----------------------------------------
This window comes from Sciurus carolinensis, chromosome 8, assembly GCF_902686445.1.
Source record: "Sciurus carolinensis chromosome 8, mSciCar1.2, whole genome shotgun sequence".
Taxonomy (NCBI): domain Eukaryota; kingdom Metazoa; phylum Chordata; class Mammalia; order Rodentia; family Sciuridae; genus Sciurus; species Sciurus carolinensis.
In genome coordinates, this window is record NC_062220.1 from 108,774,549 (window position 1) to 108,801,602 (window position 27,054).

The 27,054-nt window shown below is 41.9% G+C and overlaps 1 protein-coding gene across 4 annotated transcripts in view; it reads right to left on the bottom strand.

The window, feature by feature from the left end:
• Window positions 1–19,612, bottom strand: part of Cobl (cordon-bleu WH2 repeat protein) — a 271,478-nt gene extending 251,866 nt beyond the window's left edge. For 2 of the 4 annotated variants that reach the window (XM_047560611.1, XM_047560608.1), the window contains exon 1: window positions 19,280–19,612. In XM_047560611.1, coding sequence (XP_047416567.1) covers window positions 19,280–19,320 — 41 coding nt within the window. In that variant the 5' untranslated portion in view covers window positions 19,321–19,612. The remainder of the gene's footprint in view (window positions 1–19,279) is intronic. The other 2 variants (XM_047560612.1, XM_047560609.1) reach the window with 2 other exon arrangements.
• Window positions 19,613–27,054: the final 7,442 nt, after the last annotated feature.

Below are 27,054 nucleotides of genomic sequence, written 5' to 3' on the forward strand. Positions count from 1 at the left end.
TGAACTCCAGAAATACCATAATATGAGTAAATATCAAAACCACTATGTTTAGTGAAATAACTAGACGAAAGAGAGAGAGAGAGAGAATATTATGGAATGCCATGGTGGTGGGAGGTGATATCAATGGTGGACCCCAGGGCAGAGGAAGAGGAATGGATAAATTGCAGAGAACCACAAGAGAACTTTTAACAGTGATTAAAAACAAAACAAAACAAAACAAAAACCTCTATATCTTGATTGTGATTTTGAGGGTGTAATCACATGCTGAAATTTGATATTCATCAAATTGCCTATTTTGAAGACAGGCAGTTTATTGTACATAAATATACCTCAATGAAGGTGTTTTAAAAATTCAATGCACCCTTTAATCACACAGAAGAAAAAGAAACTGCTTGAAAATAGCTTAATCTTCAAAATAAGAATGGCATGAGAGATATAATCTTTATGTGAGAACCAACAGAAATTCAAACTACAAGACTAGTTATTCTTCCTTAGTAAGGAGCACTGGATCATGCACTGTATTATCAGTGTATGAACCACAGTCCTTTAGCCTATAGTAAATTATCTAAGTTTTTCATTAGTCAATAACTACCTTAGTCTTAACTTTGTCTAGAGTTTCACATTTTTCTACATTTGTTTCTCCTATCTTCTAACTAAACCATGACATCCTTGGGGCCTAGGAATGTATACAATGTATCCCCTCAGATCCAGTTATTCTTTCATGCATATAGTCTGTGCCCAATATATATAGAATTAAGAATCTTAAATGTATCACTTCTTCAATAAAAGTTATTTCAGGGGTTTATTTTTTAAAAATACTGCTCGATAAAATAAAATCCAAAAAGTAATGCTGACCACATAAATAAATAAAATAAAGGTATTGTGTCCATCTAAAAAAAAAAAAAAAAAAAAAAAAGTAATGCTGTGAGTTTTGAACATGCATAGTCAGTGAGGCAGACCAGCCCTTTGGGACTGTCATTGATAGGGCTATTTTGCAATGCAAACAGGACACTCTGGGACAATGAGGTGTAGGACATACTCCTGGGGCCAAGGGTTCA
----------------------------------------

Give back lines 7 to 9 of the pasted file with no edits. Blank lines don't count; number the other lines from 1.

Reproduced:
• Window positions 1–19,612, bottom strand: part of Cobl (cordon-bleu WH2 repeat protein) — a 271,478-nt gene extending 251,866 nt beyond the window's left edge. For 2 of the 4 annotated variants that reach the window (XM_047560611.1, XM_047560608.1), the window contains exon 1: window positions 19,280–19,612. In XM_047560611.1, coding sequence (XP_047416567.1) covers window positions 19,280–19,320 — 41 coding nt within the window. In that variant the 5' untranslated portion in view covers window positions 19,321–19,612. The remainder of the gene's footprint in view (window positions 1–19,279) is intronic. The other 2 variants (XM_047560612.1, XM_047560609.1) reach the window with 2 other exon arrangements.
• Window positions 19,613–27,054: the final 7,442 nt, after the last annotated feature.

Below are 27,054 nucleotides of genomic sequence, written 5' to 3' on the forward strand. Positions count from 1 at the left end.